When was the last time you had a light bulb moment at work? You know the kind of thing – the random conversation with a colleague that leads to the realisation there’s a really simple solution to a niggling problem. Or the article you just happen to come across that ignites your thinking about how you could tackle an aspect of your job more efficiently?

It’s a great feeling when the fog clears and you find the answer to a persistent problem or discover new and exciting ways of doing things. But take a step back and ask yourself… are you sitting passively waiting for enlightenment to come your way or are you actively seeking out these ‘ah-ha’ experiences that inspire creativity at work?

Inspiring workplace creativity: can HR be revolutionary or just reactionary?

A report published by Harvard Business Review listed innovation and creativity as key competencies for the HR jobs and leaders of the future. The consensus among the experts was that HR needs to be in the driving seat: revolutionising working practices, finding new ways to maximise employee performance and harnessing the latest technology to support people management processes.

But that’s not always an approach that sits easily with HR folk. The profession has after all traditionally been a reactive one – where the focus has been on responding to the needs of the business and on compliance rather than creativity.

What can HR teams do to inspire workplace creativity?

HR people are also frequently extremely hard-pressed. They are the jam in the corporate sandwich, doing the directors (frequently changing) bidding while also tending to the welfare and concerns of employees. Speak to HR people and many of them will say that quite frankly, it’s a struggle just to keep up with the day job and there’s little time left to worry about workplace creativity.

The problem with this constant ‘fire fighting’, however, is that although short term needs are met, long term very little changes. Problems don’t go away, performance doesn’t improve and productivity stays static.

So what can HR people do to make innovation and creativity at work an integral part of their company’s culture, rather than an occasional add-on when time permits or a great idea happens to land unbidded on their plate?

Three key factors for inspiring creativity at work

Recently, I helped to facilitate a working group of HR people who were discussing how to accelerate the career progression of their talented female employees. The issues on the table were many and complex and those taking part came from very different organisations, spread across public and private sector, with very different challenges.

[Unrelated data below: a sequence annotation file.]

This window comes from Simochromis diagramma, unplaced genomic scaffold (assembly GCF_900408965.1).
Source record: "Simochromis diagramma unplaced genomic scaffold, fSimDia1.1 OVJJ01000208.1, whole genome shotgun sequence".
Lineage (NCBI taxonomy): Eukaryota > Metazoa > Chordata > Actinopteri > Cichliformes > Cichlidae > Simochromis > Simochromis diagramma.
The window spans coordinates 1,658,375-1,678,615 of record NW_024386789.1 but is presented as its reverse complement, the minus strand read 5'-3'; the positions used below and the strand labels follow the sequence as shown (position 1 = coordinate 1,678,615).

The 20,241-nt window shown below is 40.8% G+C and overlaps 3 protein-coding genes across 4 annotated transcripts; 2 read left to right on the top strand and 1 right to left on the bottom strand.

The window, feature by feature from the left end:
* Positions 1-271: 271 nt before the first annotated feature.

The discussion was frank and lively – and from my position at the top of the table I could see light bulbs popping on all over the place. So, what was leading to these ‘ah ha!’ moments?

As an outsider observing the action, I could see three key factors coming into play:


If HR people are to really make a difference – with whatever issues they are trying to tackle – they need to adopt a mindset of curiosity. These HR folk had got out from behind their desk and were finding out how their peers were tackling common issues, digging into the detail of what was working well for others and assessing if there were any ideas they could take back into their own organisation.

A consultancy-based approach 

The HR people round the table were acting as internal consultants to the business. They had been asking smart and sometimes difficult questions in their organisations, were making efforts to find out what people on the ground were really thinking and were working in partnership with managers to break through old and restrictive practices.

Making time

These (very senior and busy) people had realised that genuine creativity at work and those ‘light bulb’ moments don’t come along that often unless you put the groundwork in place. They had recognised they needed to make time to network, benchmark, keep up with the latest thinking and tap into best practice if they were going to make significant change happen.

At the end of the session, we asked the group to identify the bold steps they would take when they got back into their organisations.

So let me ask you the same question: What are you going to do today to create your own light bulb moment and inspire creativity at work?

Erika Lucas author image

Erika Lucas

Writer and Communications Consultant

Erika Lucas is a writer and communications consultant with a special interest in HR, leadership, management and personal development. Her career has spanned journalism and PR, with previous roles in regional press, BBC Radio, PR consultancy, charities and business schools.